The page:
Walking the Dust
33: Hall of the Mountain King
Wherever you go in this world — a big city, a small town, a travelling caravan, or a community of hunters living underneath a goat-damned mountain — seems there's always a leader who has the thickest blankets, the fattest belly, the most women.
This one was no exception, although “fattest belly” around here was a meagre achievement. The scouts, sure, they're always rangy and thin. But as those scouts walked me to the chieftain, I looked around and realised almost everyone in here was half-starving. Another dying community? Or just a really bad diet?
Two things suddenly occurred to me. First, I wondered if my father had ever been this far, maybe even met the same people. I didn't recall anything specific about it in the stories and notes he brought back, but there was a lot, and I might simply have forgotten. Second, I wondered if this confused, sweating woman being herded across the cavern towards the chieftain was the “bad diet”. It wasn't like they could farm down here.
I figured two answers. Either yes, they were cannibals, but my father never met them; or no, my father did meet them, but they weren't cannibals. I was so paranoid I didn't consider the possibility that neither might be true.
They called it The In Here, and they wanted to know what a woman from The Out There was doing snooping around their hunting grounds. Trying to explain was hard, as none of them had any concept of reading or writing, and they thought I must be out hunting. Maybe for them.
That seemed to worry them a lot. They didn't like The Out There. It was “wicked”, and if you stayed outside for too long, the sun and moon would corrupt your soul. They only ventured out because there was no food or water down here. But their hunting scouts always returned to The In Here within a couple hours. I was just unlucky to stumble into their territory as they were heading back home.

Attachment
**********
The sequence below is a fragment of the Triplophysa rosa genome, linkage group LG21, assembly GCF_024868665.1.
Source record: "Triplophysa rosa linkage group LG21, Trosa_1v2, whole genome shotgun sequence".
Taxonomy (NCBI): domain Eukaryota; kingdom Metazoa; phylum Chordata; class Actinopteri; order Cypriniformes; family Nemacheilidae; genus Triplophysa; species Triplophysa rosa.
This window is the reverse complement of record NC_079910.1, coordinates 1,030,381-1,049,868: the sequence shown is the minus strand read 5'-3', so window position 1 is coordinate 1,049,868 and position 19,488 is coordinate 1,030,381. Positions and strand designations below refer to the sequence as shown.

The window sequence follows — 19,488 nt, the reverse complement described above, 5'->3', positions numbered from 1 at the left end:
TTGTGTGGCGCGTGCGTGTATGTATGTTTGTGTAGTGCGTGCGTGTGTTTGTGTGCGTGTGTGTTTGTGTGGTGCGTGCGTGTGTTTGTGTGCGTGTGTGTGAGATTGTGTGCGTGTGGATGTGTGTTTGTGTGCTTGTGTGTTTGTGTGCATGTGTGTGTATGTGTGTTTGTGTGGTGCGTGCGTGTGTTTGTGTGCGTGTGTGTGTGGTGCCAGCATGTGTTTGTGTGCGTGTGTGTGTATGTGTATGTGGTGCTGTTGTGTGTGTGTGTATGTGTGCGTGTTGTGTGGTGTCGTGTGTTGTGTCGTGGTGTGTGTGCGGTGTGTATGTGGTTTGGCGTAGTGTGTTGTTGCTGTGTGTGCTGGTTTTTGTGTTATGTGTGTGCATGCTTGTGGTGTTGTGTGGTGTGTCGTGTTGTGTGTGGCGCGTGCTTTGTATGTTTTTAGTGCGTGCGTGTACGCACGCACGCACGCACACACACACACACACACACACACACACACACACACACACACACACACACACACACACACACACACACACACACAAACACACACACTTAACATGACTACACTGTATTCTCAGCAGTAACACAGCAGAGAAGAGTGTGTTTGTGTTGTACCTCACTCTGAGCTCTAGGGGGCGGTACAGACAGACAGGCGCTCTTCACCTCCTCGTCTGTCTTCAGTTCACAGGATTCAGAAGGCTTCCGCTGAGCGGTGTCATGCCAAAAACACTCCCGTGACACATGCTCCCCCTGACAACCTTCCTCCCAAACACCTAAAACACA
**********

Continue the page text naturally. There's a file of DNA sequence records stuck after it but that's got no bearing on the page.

Where did that leave people like me? I'd lived my whole life Out There. I'd already showed them the only weapon I had was a hunting knife, and I wasn't a threat. But didn't it concern them that I was supposedly corrupt beyond help? That I might bring wickedness into their home with me? The chieftain — pretty much everyone, in fact — looked at me with sad eyes, and then it clicked.
These people didn't fear me, or anyone else from The Out There. They pitied us.
That didn't stop them from sneaking a thousand wary glances at me, like I was a Sand-Eater ready to pounce. It helped when I took off some layers, and they saw I was just the same as them, although certainly better-fed and darker-skinned. These people were as pale as they were thin. After the chieftain ordered food for us, some of the younger ones even got brave enough to come up and stare at my skin. I never wished I had tattoos more.
Turned out we were eating goat meat and roots, and it arrived steaming hot, as did the water to drink with it.
It was good, if a little strange, but halfway through I suddenly realised it all came within a couple minutes of being ordered.
Now, The In Here people clearly didn't have enough food for everyone to eat properly. So no way would they keep meat and roots cooking on the offchance a stranger came to town. And I could tell the scouts still didn't trust me — I didn't picture them running ahead to put the cook to work for my benefit.
I mulled over a decision as I ate. Sure, I'd been given food, but I was still a stranger down here, and at the mercy of these people to even find my way back outside. I didn't want to anger them.
On the other hand, that damn curiosity of mine wouldn't rest. I really needed to know how in the world they'd pulled this trick off.
Five minutes later, as the chieftain and two scouts led me down more narrow stone corridors, getting even deeper inside the mountain, I cursed myself and my big mouth.
But then we reached our destination, and suddenly I didn't regret a thing.